Friday, May 21, 2010

Se Habla Español - Working With Latinos

As the debate on immigration reform heats up in the political arena, and the numbers of raids by ICE and reports of these in the news continue to give an alarming glimpses of a plight prevalent to and affecting a large segment of the Latino community, an obvious fact is sorely missing from most reports, and that is that Latinos, whether here legally or not, represent a huge economic force in all communities where they reside. After all, the money they earn allows them to pay rent, buy cars, put food on the table, support worthy causes, and a number of other things that make some industries show impressive profits, and a reason why many keep paying for promotions in the media catering to this group – in their native language, “Español”. Let’s consider what is important to work this market, because, as the saying goes, “…if you can’t beat them, join them…”

Evaluating how best to approach the Latino market starts no different than how one might approach any other market being served. The main difference is language. However, it is also important to note that not all Latinos who speak Spanish or have brown skin are of “Mexican” descent. This belief is a gross mistake made by many a well-meaning advertiser. The term “Latino” is a broad-brush stroke used to denote this group. Keep in mind though, that national pride plays into people’s psyche and is a deeply rooted and unforgiving concept, particularly if you make such errors in your marketing theme.

What else is important besides political correctness on addressing folks in this group? The U.S. Latino market is comprised of natives from over 20 countries from Central and South America, the Caribbean and Spain, with a large percentage of Mexican descent. Any marketing to reach this diverse group, where customs differ, is more than just translating exiting materials or messages. It is more about conveying a sales message and theme apropos to the respective segments within the larger group, e.g., Mexican, Salvadorian, Cuban, etc., perhaps in Spanish. The question is how can you do this for such a divergent group? Any notion to reach all Latinos with a uniform message is misguided. The best you could hope for is being effective in percentages.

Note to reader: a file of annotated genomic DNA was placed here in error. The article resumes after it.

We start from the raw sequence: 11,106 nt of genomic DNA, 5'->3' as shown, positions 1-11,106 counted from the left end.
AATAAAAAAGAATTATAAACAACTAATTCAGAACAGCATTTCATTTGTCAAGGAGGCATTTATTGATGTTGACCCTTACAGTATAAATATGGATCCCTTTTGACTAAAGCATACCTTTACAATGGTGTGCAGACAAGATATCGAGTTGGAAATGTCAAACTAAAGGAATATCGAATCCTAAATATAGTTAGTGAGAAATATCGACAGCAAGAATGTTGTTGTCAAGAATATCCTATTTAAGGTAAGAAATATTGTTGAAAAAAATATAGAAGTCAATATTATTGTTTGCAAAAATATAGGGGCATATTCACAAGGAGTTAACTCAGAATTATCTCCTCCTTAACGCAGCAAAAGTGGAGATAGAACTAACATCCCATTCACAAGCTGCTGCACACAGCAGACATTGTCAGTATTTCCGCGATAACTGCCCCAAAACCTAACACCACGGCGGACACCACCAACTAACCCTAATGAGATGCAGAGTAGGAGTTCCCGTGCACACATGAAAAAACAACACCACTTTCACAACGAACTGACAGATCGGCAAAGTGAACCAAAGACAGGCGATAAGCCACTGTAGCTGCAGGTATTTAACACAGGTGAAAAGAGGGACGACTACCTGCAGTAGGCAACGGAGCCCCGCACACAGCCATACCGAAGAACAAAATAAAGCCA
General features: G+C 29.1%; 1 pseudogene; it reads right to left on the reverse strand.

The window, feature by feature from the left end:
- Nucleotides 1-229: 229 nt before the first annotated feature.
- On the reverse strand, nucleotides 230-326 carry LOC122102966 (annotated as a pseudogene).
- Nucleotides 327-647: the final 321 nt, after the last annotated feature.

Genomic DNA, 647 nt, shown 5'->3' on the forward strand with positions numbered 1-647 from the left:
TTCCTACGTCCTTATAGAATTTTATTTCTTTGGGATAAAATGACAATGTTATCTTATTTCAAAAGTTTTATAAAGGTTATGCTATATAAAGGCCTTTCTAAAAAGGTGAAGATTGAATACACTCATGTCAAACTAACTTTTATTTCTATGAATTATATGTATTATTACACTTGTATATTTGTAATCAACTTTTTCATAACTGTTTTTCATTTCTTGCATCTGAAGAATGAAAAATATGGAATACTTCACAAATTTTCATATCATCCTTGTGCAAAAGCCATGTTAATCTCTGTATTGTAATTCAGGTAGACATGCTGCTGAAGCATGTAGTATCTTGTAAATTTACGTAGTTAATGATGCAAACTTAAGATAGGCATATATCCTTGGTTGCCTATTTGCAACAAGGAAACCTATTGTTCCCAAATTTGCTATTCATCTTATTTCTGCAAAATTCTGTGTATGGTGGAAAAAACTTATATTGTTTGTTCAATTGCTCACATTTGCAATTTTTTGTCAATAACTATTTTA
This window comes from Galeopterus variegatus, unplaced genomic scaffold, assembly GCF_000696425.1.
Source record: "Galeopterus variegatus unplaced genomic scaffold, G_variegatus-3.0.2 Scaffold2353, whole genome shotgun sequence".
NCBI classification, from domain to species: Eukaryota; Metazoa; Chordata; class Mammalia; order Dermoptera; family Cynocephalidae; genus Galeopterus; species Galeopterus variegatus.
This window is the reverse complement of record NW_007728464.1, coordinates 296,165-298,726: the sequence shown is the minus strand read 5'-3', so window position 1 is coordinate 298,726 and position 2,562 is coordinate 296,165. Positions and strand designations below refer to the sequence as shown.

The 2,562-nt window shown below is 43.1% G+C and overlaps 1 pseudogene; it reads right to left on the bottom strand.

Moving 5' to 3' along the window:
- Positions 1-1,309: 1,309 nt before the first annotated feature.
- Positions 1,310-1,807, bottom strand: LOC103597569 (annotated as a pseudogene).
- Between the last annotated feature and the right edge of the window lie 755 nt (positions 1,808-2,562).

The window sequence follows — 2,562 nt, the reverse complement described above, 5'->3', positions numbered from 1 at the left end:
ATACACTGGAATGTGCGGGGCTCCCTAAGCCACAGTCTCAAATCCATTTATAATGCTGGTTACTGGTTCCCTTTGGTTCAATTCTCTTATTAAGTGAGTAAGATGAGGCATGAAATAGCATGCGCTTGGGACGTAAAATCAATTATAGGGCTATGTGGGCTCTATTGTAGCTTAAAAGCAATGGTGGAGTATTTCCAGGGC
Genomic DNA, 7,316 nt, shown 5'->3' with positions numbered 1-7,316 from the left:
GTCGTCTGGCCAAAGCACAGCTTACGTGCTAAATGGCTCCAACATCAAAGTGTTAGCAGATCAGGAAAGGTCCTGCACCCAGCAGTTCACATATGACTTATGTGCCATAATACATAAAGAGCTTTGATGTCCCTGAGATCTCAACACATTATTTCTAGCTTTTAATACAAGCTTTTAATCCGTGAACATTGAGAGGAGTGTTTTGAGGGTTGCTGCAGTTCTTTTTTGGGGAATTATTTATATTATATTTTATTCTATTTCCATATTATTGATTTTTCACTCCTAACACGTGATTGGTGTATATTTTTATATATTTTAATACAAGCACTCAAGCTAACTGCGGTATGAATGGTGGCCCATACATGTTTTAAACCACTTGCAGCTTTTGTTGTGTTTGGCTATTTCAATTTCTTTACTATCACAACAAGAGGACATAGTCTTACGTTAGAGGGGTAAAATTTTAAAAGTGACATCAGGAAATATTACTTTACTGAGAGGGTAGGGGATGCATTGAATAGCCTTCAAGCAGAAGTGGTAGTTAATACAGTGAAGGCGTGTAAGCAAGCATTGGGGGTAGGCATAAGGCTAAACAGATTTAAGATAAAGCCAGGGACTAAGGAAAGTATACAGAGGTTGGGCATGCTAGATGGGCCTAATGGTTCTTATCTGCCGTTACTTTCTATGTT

Although Latinos share a common language, albeit with certain differences in dialects and/or pronunciation, the diversity of their origins, the assimilation, the education level, and the social economic level all affect attempts to lump your marketing message into one global campaign. Making things a bit more interesting is the next generation of Latinos, where yet another factor surfaces, that of communicating a specifically targeted message predominantly in English interspersed with Spanish – “Spanglish,” if you will.

Advertisers and media companies will highlight the usual breakdowns found in “regular” markets, e.g., 18-35 year olds, upper middle class, level of education, etc., to explain their target markets, as in the media of choice, radio. However, there are varying degrees of receptivity among any such demographics. For instance, Mexican 18-35 year olds may be inclined to listen to a musical genre known as "tex-mex or Banda," Salvadorians in that age group may lean towards Reaggeton or Salsa. Thus, if you want to reach one group you may have to advertise in one type of station, and do something different for another group. No one type of media will work well for all Latinos, so choosing the target group carefully, evaluating its potential return on investment (ROI), is the place to start.